Tony Leon, the former leader of the Democratic Party (now DA) and former South African Ambassador (to Argentina, Uruguay and Paraguay) under the ANC government from 2009 to 2012, has published his new book, ‘Opposite Mandela: Encounters with South Africa’s Icon’. It offers a different, memorable insight into Nelson Mandela.
Journalist, Andrew Donaldson, has published an interview with Tony on Politicsweb. Here are 2 excerpts that are bound to want to make you read the whole interview and buy the book:
You write that FW de Klerk made that observation, that the charm was one of Mandela’s two great faults, that he’d use it to smooth over problems without taking effective remedial action. The other was that he would sometimes fly off the handle without checking his facts beforehand.
“That was accurate in many ways. We had a big barney right at the beginning, in Parliament [in 1994], when I took the government on over the Shell House massacre. Mandela did not like to be crossed on certain issues. On other issues he was very relaxed. I also think Mandela did enjoy a robust discussion, a different viewpoint. It was almost useful for him to show me off – I was almost like a mascot at all these state dinners. [Leon gives a dubious impersonation of Mandela:] ‘This young man, he gives me all my trouble. Ha, ha, ha.’ ‘Look here, we’ve got a functioning democracy here. If you have any doubt about that, just ask this young chap. He’s the bloke giving me all my problems.’ He would laugh about it.”
He had no qualms, though, about who he took money from?
“No, he didn’t. Basically he had an enormous attachment to countries or organisations that were pro-ANC during the struggle and he tended to allow that to be a blind spot. I mean, look at [former Indonesian dictator, President] Suharto. The irony is that Suharto was the one who gave Mandela those batik-styled shirts. But he did a lot of damage besides… In some ways it was purely mercenary so, for example, Suharto got [SA’s highest honour, the Order of Good Hope, in exchange for contributions to the ANC’s 1994 election fund]. It was a cash for an award offer. Ideologically, Suharto was vehemently anti-Communist. [Suharto’s brutal anti-Communist purge of 1965-66 left at least 500 000 dead and about three times as many imprisoned.] And, don’t forget, the ANC was busy fighting on behalf of independence in East Timor at the same time they were bestowing this honour on the very people [the Suharto regime] who had massacred the people in East Timor.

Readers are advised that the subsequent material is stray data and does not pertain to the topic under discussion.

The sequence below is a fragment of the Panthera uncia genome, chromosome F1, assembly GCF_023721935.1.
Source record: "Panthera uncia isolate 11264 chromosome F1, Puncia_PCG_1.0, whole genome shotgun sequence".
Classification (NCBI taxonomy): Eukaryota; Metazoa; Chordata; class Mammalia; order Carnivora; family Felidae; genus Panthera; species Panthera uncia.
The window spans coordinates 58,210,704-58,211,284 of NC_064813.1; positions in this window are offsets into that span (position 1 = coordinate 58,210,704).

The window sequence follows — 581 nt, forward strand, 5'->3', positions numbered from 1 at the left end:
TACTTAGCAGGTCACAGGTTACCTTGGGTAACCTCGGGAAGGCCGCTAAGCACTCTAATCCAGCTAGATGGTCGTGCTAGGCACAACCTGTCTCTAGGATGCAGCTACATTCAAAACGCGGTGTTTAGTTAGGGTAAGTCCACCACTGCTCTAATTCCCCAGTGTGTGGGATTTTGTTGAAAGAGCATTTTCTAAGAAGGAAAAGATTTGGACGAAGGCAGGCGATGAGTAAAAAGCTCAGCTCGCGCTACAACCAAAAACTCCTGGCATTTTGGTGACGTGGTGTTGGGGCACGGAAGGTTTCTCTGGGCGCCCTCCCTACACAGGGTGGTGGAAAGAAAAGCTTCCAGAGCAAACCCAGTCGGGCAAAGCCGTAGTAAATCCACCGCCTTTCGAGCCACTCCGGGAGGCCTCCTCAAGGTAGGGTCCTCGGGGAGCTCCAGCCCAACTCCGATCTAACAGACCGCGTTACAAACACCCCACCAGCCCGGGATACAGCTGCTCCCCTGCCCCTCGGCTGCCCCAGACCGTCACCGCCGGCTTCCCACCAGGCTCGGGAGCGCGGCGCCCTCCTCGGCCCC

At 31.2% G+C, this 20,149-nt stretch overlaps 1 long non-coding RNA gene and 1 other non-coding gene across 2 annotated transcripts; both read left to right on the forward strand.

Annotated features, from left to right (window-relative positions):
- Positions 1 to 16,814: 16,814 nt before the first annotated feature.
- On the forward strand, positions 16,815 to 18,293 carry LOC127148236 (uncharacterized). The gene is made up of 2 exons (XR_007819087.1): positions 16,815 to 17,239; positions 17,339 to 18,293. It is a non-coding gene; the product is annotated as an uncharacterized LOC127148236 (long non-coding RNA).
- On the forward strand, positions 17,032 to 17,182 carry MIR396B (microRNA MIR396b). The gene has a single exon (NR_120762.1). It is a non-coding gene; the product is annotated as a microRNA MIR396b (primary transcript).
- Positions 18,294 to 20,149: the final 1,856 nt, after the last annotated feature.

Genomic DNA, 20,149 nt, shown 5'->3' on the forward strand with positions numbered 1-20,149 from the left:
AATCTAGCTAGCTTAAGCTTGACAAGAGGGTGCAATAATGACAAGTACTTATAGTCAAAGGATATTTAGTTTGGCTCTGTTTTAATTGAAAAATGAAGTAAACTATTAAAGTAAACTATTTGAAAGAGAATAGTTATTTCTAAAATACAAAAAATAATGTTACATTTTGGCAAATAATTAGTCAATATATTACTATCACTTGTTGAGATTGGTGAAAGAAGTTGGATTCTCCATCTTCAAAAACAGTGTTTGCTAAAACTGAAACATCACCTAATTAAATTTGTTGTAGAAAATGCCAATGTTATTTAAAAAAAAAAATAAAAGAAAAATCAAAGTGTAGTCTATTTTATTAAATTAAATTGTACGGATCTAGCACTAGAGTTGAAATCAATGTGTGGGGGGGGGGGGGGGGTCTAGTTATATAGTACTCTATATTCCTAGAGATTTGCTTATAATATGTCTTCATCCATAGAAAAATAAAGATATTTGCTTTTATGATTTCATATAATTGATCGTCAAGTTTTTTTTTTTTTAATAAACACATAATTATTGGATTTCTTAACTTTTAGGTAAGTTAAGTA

“We got into an argument, early one morning in January 1997 [shortly after Leon was offered a cabinet position by Mandela] because we were about to sell tank firing systems to the Syrian defence force. I mentioned to him that I didn’t exactly have a pro-Syrian constituency in my little party, and he starts going into a thing about, ‘You know, America was against us, and Syria was in favour of us and therefore the regime of Hafez al-Assad [father of Bashar al-Assad], they were on the side of right and America was on the side of wrong.’
“But he was prepared to speak up on behalf… I mean, look at [Robert] Mugabe! When he was rampaging through Zimbabwe in the 2000-2005 period I don’t think that Mandela would have given him the kind of succour that Mbeki did. But you know, this is speculative.”
Read the full interview at Politicsweb.